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John Bisnar
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4-year-old Orange County girl drowns in backyard pool

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Eighteen Orange County children have drowned this year.

It was a crowded pool at a birthday party in a Villa Park home. It was a perfect day for a party – warm and sunny. There were plenty of kids in the pool and even more adults standing around the pool watching them. But not one of those kids or adults noticed 4-year-old Aurora Pruitt of Moreno Valley slip underwater and drown in the shallow end of the pool, according to an article in The Orange County Register.

The article states that there were as many as 15 children in the pool ranging in age from 3 to 16 years old. According to the report, five adults were watching the children. They made the horrible discovery at lunch time when all the children got out of the pool except for little Aurora. A parent who saw her at the bottom of the shallow end of the pool, pulled her out and tried to resuscitate her, but didn’t succeed. Paramedics rushed her first to Chapman Medical Center and later to Children’s Hospital of Orange County in Orange, where she died just after 9 p.m. Tuesday.

According to the Orange County Sheriff’s Department, 18 children under the age of 18 have drowned in Orange County since January and nine of those children who drowned were under 13 years of age.

These are truly alarming numbers for Orange County. Drowning is the leading cause of death for young children in Orange County and California where backyard pools are the norm rather than the exception. Pools are a great resource and a pool parties are a great activity for the summer. But they can also be a liability. If a child drowns in your backyard pool under your watch, you could be held liable.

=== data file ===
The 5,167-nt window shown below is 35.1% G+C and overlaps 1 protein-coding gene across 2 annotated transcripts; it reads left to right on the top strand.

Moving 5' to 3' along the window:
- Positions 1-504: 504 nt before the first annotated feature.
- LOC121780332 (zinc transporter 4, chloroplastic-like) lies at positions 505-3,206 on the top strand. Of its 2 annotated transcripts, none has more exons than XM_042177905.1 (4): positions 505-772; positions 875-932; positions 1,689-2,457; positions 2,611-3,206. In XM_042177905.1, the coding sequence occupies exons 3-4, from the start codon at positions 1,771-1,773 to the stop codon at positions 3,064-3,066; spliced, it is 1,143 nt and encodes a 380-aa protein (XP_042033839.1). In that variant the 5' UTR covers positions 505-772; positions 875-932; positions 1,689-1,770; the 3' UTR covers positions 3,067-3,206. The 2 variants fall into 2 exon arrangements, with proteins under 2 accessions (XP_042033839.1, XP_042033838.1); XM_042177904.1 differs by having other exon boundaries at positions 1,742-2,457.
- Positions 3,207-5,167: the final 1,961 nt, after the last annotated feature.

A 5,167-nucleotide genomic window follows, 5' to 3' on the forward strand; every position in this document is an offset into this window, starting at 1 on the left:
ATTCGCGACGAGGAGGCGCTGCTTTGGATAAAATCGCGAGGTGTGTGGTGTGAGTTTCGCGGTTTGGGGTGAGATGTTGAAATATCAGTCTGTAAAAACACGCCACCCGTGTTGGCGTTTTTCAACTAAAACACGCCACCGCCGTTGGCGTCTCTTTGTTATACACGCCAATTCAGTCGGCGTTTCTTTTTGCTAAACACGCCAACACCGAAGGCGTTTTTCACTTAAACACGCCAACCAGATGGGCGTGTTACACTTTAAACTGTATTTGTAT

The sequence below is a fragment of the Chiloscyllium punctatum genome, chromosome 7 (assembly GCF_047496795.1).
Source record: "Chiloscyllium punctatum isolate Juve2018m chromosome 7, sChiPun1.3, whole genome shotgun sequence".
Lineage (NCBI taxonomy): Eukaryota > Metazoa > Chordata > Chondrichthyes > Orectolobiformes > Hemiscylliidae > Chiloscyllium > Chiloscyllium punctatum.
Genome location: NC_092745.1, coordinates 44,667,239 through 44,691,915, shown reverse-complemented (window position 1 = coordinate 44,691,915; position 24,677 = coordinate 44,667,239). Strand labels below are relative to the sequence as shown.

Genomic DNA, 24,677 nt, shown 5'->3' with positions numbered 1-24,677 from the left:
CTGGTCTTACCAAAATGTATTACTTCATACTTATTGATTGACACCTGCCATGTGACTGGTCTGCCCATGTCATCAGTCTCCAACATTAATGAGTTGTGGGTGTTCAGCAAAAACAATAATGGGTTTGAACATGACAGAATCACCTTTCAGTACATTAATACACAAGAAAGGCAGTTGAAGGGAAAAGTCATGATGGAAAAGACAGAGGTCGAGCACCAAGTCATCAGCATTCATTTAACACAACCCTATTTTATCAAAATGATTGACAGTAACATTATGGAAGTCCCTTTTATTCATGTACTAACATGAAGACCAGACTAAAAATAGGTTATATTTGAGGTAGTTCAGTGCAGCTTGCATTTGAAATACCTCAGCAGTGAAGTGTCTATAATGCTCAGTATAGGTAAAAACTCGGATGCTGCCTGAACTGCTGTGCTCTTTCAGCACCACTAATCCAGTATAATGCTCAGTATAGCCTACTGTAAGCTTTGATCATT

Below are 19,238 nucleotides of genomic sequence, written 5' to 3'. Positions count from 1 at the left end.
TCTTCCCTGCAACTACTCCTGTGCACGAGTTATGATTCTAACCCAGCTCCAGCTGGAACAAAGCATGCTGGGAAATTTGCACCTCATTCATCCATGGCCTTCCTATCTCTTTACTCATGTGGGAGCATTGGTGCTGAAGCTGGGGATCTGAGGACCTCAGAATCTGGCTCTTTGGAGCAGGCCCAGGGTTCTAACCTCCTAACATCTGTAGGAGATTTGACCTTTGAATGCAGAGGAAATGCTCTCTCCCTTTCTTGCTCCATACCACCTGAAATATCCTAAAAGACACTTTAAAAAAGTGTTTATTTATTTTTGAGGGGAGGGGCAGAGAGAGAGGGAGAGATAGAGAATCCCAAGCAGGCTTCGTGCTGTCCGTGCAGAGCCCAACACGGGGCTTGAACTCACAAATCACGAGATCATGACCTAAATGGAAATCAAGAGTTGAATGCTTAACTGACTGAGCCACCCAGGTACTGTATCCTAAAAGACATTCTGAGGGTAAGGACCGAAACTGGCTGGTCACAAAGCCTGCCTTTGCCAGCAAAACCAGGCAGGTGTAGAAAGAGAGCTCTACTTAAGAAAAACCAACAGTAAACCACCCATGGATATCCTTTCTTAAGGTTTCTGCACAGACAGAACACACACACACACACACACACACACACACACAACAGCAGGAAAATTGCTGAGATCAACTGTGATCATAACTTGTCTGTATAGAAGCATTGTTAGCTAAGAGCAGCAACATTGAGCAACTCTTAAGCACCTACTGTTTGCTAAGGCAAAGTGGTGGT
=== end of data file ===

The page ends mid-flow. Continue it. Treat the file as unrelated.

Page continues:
In this case, it seems as if adults were watching the children in the pool, but the pool was just too crowded and no one was in charge of pool safety. Also remember, it takes but a few minutes for a child to silently slip underwater and become unconscious. These drownings or near-drownings, if they don’t result in death, could result in severe brain damage. Do not let this happen to your children or any child under your watch.

Here are some tips to prevent pool drowning and promote safety at your pool party from the American Red Cross’ Web site:

Make sure that parents or caretakers of all invited guests are aware that the party is a pool party.
If possible, have a lifeguard on duty.
If not hiring a lifeguard, identify or appoint responsible adults to supervise the pool when it is being used. These individuals must understand and accept responsibility for monitoring the pool and should be trained in CPR, first aid and water safety.
Establish rules for safety such as prohibiting all dives into shallow water; walking – no running on the deck; not permitting glass in the pool area
Do not serve alcoholic beverages to guests who are or will be participating in water activities.
Maintain cleanliness of water. Water should be chemically treated and tested regularly.
Check with the homeowner’s insurance company to determine the limits of coverage. Additional coverage for the event may be required.

Our home has have a rockscape pool with swim through, waterfalls and jumping rocks. We have parties that include many children, some who can not swim. We have two parties a year speciallically for the children of our law firm team members. Since I am very aware of the number of back yard pool drownings of children each year and that a homeowner is nearly strictly liable for a home pool drowning, we are constantly aware and vigilent when we have guests.

Our pool rules include at least one parent of each non-swimmer child must at least have their feet in the water while their child is in the water (we have a beach entry to the pool). Another rule is that there is always one parent at a time that is assigned as the “life guard” to watch the entire pool. Our “life guard” walks the edges of the pool (it is free formed boulders in a jungle setting) while on duty as a way to keep the “life guard” focused on pool safety rather than socializing. Many times we have pairs of “life guards”, usually mothers who walk the pool together, watching the children and chatting.

After reading about the Villa Park drowning I am considering actually hiring a life guard for pool parties rather than counting on parents.

For more information on this subject, please refer to our section on Property Owners’ Liability.